OK, no one likes to diet, but think of your body like a machine, you get out what you put in. Would a car run better on cheap, dirty fuel or the more expensive high octane fuel? Your body is the same way, do you think you will run better on junk food or healthy food?
There are many people who believe the answer to defeating Multiple Sclerosis is in dieting, they believe that eliminating certain types of foods and including others may help prevent the autoimmune response of MS. There are tons of books and websites on this topic and a lot of evidence to support these theories. Some people see amazing results after changing their diet and some people (like myself) don’t see or feel much of anything. Nonetheless, even if changing your diet doesn’t make your MS better it will probably make you feel better, HEALTHIER, and when you feel healthy it is easier to work on defeating your MS. Here are a few popular diets people with Multiple Sclerosis tend to follow;
Most these diets recommend many different supplements (vitamins). The best example is Vitamin D as many people with MS seem to be deficient in it which is believed by some to be a possible cause of Multiple Sclerosis. Some supplements can possibly help with symptoms such as fatigue or spasticity. It is definitely worth looking into and talking to your doctor about, maybe get tested to see if you are deficient in anything like Vitamin D of Vitamin B-12 to help make sure you are not taking too much because it actually is possible to overdose on certain vitamins!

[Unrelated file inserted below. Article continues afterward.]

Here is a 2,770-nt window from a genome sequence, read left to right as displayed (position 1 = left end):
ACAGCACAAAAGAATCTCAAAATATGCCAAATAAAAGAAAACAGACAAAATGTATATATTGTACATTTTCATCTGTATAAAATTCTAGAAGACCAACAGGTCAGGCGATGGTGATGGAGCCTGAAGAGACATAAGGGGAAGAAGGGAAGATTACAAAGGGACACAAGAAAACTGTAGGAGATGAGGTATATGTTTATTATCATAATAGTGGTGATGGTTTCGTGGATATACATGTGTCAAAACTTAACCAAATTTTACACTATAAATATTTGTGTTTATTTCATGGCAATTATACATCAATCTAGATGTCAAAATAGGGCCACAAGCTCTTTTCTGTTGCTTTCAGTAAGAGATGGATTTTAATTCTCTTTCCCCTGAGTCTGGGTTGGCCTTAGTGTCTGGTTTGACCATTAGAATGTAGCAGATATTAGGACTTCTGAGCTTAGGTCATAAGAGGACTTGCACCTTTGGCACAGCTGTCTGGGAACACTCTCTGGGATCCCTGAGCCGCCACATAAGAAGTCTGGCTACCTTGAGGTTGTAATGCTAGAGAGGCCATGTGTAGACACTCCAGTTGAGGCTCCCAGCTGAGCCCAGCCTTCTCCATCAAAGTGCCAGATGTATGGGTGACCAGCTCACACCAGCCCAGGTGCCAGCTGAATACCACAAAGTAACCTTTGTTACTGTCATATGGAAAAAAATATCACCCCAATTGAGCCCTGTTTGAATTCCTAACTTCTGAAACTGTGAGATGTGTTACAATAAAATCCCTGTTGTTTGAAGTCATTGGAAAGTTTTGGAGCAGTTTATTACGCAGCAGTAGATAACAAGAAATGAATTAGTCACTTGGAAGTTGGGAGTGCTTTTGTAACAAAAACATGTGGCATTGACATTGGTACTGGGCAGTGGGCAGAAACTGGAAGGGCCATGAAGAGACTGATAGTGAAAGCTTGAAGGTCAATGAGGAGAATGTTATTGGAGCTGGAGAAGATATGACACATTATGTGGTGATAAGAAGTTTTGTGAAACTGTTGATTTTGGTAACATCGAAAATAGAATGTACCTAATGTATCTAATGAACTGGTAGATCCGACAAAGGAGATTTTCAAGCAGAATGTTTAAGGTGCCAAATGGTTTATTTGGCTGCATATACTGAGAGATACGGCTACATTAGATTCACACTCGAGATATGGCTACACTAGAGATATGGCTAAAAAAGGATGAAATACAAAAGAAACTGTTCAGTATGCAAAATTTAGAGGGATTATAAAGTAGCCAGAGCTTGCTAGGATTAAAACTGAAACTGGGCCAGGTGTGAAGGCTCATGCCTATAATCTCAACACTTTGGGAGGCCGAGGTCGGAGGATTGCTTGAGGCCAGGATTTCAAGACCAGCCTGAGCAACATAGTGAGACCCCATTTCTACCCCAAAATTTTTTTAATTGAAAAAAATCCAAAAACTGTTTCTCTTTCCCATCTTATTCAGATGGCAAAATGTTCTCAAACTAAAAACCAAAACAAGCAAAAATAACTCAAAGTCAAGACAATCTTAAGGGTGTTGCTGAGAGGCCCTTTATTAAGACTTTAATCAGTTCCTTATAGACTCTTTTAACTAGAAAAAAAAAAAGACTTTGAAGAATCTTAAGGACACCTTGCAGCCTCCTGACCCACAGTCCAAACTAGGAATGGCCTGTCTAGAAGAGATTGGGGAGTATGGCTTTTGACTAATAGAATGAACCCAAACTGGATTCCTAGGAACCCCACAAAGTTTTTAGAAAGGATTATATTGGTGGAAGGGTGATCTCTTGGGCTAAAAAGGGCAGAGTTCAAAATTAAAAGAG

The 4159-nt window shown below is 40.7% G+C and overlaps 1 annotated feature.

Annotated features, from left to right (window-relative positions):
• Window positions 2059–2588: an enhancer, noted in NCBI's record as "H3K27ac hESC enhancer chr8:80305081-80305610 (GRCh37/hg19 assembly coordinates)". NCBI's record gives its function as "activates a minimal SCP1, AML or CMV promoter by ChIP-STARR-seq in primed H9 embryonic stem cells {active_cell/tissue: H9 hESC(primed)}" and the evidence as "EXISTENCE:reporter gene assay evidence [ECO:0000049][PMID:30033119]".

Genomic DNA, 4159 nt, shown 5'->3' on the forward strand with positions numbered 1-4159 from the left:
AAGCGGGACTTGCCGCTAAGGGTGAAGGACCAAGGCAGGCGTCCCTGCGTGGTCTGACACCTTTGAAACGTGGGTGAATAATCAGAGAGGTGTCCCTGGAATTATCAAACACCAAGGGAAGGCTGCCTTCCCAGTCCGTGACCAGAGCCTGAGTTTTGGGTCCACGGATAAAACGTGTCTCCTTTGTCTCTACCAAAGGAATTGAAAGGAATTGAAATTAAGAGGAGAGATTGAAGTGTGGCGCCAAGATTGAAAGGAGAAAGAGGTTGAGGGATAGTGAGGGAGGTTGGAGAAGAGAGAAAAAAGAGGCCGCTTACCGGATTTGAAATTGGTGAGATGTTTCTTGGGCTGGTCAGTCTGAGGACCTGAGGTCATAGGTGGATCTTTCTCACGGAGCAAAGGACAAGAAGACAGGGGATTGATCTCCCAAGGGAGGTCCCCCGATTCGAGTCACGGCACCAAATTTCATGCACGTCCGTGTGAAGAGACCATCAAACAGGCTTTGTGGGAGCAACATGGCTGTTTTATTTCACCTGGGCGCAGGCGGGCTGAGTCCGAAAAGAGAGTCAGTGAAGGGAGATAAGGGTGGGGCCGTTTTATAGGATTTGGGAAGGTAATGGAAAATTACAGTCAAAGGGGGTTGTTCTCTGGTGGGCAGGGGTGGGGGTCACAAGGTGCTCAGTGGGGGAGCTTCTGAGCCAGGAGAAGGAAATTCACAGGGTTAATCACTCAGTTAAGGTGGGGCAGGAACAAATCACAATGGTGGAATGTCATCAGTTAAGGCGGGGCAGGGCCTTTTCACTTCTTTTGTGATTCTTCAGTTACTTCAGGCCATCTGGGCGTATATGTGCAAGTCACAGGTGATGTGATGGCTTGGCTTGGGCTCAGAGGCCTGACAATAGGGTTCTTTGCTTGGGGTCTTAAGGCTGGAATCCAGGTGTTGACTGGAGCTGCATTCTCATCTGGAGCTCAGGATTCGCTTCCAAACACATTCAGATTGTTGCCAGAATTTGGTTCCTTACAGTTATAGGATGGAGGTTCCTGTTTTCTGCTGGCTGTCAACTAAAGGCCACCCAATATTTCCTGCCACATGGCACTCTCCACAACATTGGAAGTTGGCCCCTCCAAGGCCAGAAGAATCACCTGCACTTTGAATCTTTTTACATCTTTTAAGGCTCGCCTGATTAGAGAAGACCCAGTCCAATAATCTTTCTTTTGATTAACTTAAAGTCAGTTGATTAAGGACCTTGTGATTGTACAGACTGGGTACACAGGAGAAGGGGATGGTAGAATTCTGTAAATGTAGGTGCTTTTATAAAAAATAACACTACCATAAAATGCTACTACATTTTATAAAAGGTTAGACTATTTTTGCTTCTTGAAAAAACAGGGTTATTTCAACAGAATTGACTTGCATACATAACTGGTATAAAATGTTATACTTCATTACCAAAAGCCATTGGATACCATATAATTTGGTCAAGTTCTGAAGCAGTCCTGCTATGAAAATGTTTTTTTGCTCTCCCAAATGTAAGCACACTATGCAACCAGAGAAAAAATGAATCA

There are always extremes out there when it comes to alternative treatments. Some seem absurd like lettings bees sting you to help MS and others make a little more medical sense like stem cell transplants. Not embryonic stem cells, but stem cells from your own body that are simply moved elsewhere inside you to try to rebuild the damaged myelin in your central nervous system. Before I started Tysabri I was raising money to have this procedure done because nothing else seemed to be working and I am not that big of a fan of bees. I have also tried a medication that is not FDA approved for treating MS called Naltrexone. This medication was originally used to help treat alcohol and opioid dependence but is now sometimes used in much lower doses to help treat Multiple Sclerosis. It’s known in the world of MS as “LDN” (Low Dose Naltrexone). Everyone with MS is different and what works for one person may not work for another so when it comes to alternative treatments? You don’t know until you try!